Why do the years fly by faster and faster as I get older? When we were kids, we counted the days from one Christmas to the next. We attempted to will the days and weeks to rush by, wishing time would fly.
Christmas itself was awesome. Not only did we get presents but time off from school, snow days not required. Christmas morning: the one time of year we could wake our parents up early and not get yelled at.
Christmas meant driving our parents crazy on car trips, or playing slug bug just to have a reason to hit your brother on the arm as hard as you could.
Once we finally got to grandmas and grandpa’s house, it meant playing football – in two feet of snow or not — with the cousins until it was time to eat. After dinner, presents, then back outside in the yard or to the garage, because parents wanted a reprieve until it was time to leave. Twenty minutes in the car and we were out until we got home.
Those memories mean more the older we get, even if we did suffer a few black eyes on the football field.
Because now, the time really does fly, and with that the pace of change around us feels exponentially faster.
More and more of us work through the holiday. Shopping and purchasing gifts has certainly gotten easier, in some respects. Though too many of us take little thought or heart in the selection – a choose-your-own-adventure gift card or an order placed online with hopes it gets to the recipient before Dec. 25. And, hey, no wrapping paper to clean up!
As truckers, we benefit from the ease of e-commerce to keep up with the rush demand between Thanksgiving and Christmas Eve. Some of us elect to stay out over the holiday so that those with families and kids can be home. Some of us take our spouses on the road, so neither of us must be alone.
Yet others, as on any other day throughout the year, spend Christmas alone on the road in the cab of the truck, braving the elements and holiday traffic. For some of these, there is no one to go home to.
Trucking can be hard on families; many marriages have died due to distance and time alone. It takes a special breed to sacrifice one’s home life for a career in the service of others. Sure, we get paid, but the price we pay can be much higher. Truck driving is perennially named one of the deadliest professions, this year making it to the top of more than one list.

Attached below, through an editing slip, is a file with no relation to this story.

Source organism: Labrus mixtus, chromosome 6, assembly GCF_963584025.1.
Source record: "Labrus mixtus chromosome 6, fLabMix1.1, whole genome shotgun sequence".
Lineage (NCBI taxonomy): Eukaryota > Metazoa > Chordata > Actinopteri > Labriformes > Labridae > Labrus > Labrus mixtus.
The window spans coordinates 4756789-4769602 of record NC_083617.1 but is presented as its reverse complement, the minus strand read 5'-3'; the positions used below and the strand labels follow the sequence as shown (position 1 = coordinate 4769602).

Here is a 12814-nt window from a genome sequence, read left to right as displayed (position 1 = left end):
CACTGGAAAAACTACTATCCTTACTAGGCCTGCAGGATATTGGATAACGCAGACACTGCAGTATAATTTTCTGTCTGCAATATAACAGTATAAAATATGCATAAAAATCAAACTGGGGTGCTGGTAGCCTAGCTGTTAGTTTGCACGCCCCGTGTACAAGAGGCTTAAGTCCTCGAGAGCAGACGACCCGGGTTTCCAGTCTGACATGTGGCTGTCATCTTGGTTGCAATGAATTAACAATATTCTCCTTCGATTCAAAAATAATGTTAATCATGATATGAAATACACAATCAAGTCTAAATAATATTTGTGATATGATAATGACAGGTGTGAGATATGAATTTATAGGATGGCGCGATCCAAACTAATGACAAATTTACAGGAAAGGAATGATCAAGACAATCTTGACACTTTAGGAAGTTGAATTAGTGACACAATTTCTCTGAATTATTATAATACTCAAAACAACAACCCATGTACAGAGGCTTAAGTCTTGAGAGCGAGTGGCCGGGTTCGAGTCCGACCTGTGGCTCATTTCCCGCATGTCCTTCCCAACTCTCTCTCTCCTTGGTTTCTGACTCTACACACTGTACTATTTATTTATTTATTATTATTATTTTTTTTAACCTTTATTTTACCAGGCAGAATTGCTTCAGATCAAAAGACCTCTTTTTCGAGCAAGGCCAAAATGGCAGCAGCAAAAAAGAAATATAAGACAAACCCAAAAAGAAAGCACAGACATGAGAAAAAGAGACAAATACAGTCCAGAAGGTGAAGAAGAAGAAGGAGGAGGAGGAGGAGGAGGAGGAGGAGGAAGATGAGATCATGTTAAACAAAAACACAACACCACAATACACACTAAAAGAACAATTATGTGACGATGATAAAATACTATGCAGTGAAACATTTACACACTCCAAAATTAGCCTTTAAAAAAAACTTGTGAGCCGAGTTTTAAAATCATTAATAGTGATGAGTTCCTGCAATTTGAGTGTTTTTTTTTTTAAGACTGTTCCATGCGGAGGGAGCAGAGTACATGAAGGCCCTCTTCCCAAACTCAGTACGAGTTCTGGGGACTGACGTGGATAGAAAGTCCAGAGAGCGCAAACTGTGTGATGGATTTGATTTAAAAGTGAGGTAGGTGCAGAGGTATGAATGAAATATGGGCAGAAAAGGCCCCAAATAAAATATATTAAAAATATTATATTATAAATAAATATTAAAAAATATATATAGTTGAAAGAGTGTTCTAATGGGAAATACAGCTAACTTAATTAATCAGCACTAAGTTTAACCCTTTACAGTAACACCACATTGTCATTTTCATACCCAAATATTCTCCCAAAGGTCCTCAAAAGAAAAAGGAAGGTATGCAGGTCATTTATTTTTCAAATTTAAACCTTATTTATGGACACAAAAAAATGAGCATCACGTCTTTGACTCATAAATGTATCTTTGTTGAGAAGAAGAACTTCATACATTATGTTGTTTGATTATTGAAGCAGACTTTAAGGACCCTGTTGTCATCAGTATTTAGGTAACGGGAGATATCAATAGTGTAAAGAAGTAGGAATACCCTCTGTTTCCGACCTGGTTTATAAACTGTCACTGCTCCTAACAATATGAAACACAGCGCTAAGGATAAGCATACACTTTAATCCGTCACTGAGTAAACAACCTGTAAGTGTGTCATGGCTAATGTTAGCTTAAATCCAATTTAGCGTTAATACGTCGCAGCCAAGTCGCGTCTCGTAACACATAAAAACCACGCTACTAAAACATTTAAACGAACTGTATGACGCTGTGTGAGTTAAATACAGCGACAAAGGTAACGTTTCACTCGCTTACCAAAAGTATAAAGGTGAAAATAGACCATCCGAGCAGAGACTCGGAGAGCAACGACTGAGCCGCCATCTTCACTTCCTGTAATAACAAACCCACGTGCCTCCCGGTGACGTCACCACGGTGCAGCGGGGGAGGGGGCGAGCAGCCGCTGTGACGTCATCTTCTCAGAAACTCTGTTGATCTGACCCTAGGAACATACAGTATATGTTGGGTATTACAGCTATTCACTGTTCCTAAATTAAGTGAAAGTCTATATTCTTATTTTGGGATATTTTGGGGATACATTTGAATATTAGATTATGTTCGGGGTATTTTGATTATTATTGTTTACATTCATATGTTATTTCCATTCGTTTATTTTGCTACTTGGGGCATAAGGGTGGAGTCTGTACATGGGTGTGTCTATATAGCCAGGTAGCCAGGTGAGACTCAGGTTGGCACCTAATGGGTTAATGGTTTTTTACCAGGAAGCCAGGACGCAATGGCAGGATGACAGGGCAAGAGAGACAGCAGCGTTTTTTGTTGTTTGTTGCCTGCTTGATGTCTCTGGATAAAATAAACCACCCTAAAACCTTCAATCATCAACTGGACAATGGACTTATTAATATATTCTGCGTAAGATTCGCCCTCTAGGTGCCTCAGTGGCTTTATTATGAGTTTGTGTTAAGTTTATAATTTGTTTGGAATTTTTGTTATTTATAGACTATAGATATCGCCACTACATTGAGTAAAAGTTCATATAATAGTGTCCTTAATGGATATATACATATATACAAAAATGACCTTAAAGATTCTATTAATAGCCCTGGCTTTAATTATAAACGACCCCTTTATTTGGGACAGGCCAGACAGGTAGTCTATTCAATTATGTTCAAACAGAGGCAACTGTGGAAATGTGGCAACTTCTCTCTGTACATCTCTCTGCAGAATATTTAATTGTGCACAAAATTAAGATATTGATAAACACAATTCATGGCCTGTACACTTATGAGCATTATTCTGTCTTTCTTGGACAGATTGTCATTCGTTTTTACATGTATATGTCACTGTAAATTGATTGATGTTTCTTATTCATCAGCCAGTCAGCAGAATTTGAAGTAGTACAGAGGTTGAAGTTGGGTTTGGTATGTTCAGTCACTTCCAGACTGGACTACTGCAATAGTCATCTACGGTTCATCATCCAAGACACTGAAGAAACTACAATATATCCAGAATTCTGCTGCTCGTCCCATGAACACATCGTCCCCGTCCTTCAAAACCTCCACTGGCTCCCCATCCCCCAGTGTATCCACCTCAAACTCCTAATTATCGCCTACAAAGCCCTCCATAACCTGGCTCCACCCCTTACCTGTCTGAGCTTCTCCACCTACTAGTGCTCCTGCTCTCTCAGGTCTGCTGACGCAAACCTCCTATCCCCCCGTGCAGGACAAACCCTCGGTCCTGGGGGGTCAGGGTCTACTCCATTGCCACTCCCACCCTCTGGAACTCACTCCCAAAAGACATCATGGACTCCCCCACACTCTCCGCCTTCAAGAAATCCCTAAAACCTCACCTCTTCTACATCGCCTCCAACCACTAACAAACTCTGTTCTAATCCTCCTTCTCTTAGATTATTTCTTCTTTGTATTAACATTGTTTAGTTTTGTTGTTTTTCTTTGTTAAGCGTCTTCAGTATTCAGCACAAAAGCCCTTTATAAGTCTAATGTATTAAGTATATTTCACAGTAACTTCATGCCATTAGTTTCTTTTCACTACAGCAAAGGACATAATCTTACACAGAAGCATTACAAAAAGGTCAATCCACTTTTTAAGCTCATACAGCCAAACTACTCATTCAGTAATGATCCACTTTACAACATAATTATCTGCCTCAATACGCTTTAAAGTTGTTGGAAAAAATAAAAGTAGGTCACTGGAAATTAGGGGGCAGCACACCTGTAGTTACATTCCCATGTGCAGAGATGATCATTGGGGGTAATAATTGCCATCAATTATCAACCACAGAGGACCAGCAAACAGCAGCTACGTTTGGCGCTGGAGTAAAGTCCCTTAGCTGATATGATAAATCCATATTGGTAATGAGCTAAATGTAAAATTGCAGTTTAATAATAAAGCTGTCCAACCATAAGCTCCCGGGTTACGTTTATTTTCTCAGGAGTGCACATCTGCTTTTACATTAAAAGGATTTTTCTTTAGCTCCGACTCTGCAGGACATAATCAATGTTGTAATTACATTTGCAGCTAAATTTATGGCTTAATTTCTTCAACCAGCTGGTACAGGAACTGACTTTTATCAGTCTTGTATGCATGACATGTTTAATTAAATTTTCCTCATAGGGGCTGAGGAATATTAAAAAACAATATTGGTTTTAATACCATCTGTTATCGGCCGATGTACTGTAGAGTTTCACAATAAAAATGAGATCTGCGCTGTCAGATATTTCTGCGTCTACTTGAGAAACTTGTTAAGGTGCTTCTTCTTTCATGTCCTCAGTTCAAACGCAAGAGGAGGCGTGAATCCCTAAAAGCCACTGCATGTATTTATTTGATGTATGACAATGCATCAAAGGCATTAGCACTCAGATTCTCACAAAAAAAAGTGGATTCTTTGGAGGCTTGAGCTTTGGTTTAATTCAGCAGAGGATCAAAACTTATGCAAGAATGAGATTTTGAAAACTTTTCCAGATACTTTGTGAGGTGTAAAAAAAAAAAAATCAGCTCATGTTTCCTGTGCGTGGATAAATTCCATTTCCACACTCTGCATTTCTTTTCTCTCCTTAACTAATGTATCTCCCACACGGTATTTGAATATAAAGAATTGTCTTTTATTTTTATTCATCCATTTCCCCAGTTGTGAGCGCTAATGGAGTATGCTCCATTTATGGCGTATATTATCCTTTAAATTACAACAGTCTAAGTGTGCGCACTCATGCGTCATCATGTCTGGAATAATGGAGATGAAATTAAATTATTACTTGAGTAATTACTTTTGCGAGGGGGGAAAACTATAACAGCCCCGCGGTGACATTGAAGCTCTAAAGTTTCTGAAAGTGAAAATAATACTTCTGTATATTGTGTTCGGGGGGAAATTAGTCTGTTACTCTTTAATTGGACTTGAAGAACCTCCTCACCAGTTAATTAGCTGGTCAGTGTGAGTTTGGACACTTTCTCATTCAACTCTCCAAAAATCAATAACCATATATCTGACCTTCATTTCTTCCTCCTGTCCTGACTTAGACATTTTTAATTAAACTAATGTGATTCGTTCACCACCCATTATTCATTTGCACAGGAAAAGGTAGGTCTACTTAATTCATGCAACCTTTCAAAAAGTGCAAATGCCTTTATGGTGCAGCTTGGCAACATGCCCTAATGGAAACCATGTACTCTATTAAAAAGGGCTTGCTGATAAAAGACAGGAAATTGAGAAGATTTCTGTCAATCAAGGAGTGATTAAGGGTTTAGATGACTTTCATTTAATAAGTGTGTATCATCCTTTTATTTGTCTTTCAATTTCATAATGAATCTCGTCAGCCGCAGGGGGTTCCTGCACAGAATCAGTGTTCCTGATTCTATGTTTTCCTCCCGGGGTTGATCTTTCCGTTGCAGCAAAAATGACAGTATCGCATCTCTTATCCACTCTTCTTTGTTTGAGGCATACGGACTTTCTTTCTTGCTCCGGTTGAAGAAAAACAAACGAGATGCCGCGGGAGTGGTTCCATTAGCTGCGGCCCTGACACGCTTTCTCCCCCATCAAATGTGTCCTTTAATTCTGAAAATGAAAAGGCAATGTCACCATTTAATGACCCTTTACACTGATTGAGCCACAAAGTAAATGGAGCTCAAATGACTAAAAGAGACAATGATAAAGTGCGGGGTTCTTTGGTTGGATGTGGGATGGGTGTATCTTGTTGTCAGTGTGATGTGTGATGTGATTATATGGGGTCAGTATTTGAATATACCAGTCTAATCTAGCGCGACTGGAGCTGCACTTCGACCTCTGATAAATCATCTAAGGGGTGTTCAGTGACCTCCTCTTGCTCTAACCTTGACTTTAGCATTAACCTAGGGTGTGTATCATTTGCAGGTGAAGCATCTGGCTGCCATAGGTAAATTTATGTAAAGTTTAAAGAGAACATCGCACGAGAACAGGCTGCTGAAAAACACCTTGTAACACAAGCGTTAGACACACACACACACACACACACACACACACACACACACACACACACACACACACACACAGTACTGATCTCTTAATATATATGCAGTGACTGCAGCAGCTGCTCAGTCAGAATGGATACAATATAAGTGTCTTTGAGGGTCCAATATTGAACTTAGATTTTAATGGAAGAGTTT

Trucker fatalities were up last year, and trucking companies have this year been closing at a boosted rate. Still, we plunge ahead, trying to stay safe, trying to make it home in one piece, trying to build the American dream.
But dreams die, ultimately, if you do not take time off to enjoy what you have built.
I hear you saying at this point – Hey Clifford, I thought this was supposed to be about Santa Claus. What gives?
Is there a Santa Claus? Yes, every trucker who elects to work through the holiday so another can go home. Every trucker who braves the elements and holiday traffic to make the delivery. Every trucker who helps a stranded family or takes the ditch instead of the hit. Every trucker putting in the extra mile so someone they love can have that gift they so desperately want or need. Every trucker I know is Santa Claus in their own right. Because Christmas is about the sacrifice, Christmas is about remembering the gift of love and sharing that spirit of love with others.
All the truckers I know — who sacrifice and work hard for love, who love what they do – well, every one of those truckers is Santa Claus year-round.
Merry Christmas, my fellow drivers. May the road ahead be clear and dry, and may you always remember and never neglect the gift you have been given.